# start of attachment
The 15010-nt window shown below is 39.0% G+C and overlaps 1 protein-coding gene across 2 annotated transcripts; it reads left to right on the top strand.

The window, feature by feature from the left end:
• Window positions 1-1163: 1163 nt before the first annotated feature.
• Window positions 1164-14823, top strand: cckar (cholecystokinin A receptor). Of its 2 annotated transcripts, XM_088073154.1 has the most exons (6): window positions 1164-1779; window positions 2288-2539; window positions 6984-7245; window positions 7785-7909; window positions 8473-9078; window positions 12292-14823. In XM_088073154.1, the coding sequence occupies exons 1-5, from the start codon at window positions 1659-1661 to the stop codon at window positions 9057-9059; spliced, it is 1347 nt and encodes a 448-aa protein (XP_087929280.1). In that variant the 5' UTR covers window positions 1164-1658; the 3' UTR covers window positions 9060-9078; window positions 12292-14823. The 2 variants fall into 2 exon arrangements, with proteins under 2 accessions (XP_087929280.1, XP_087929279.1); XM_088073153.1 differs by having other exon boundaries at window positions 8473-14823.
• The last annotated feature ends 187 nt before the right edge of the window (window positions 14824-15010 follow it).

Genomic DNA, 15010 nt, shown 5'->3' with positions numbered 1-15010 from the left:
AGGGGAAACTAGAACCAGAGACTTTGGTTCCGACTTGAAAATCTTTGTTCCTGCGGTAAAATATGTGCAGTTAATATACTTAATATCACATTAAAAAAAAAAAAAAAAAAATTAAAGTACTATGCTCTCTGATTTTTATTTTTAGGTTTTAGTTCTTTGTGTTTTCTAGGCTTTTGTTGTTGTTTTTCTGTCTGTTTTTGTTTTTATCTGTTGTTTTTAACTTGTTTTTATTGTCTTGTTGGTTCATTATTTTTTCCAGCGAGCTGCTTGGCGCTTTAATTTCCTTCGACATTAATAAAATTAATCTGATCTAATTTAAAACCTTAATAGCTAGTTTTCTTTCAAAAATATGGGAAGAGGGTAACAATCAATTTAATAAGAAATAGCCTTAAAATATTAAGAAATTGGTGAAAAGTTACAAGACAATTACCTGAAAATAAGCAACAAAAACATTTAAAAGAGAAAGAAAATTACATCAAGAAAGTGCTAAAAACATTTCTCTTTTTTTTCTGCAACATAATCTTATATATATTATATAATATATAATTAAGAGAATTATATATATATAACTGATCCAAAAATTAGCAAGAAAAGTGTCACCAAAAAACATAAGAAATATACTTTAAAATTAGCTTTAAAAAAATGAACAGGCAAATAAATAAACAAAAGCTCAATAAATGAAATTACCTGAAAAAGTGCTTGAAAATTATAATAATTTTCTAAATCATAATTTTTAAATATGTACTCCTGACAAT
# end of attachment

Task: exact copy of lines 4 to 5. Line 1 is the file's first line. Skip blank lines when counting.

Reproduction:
• Window positions 1164-14823, top strand: cckar (cholecystokinin A receptor). Of its 2 annotated transcripts, XM_088073154.1 has the most exons (6): window positions 1164-1779; window positions 2288-2539; window positions 6984-7245; window positions 7785-7909; window positions 8473-9078; window positions 12292-14823. In XM_088073154.1, the coding sequence occupies exons 1-5, from the start codon at window positions 1659-1661 to the stop codon at window positions 9057-9059; spliced, it is 1347 nt and encodes a 448-aa protein (XP_087929280.1). In that variant the 5' UTR covers window positions 1164-1658; the 3' UTR covers window positions 9060-9078; window positions 12292-14823. The 2 variants fall into 2 exon arrangements, with proteins under 2 accessions (XP_087929280.1, XP_087929279.1); XM_088073153.1 differs by having other exon boundaries at window positions 8473-14823.
• The last annotated feature ends 187 nt before the right edge of the window (window positions 14824-15010 follow it).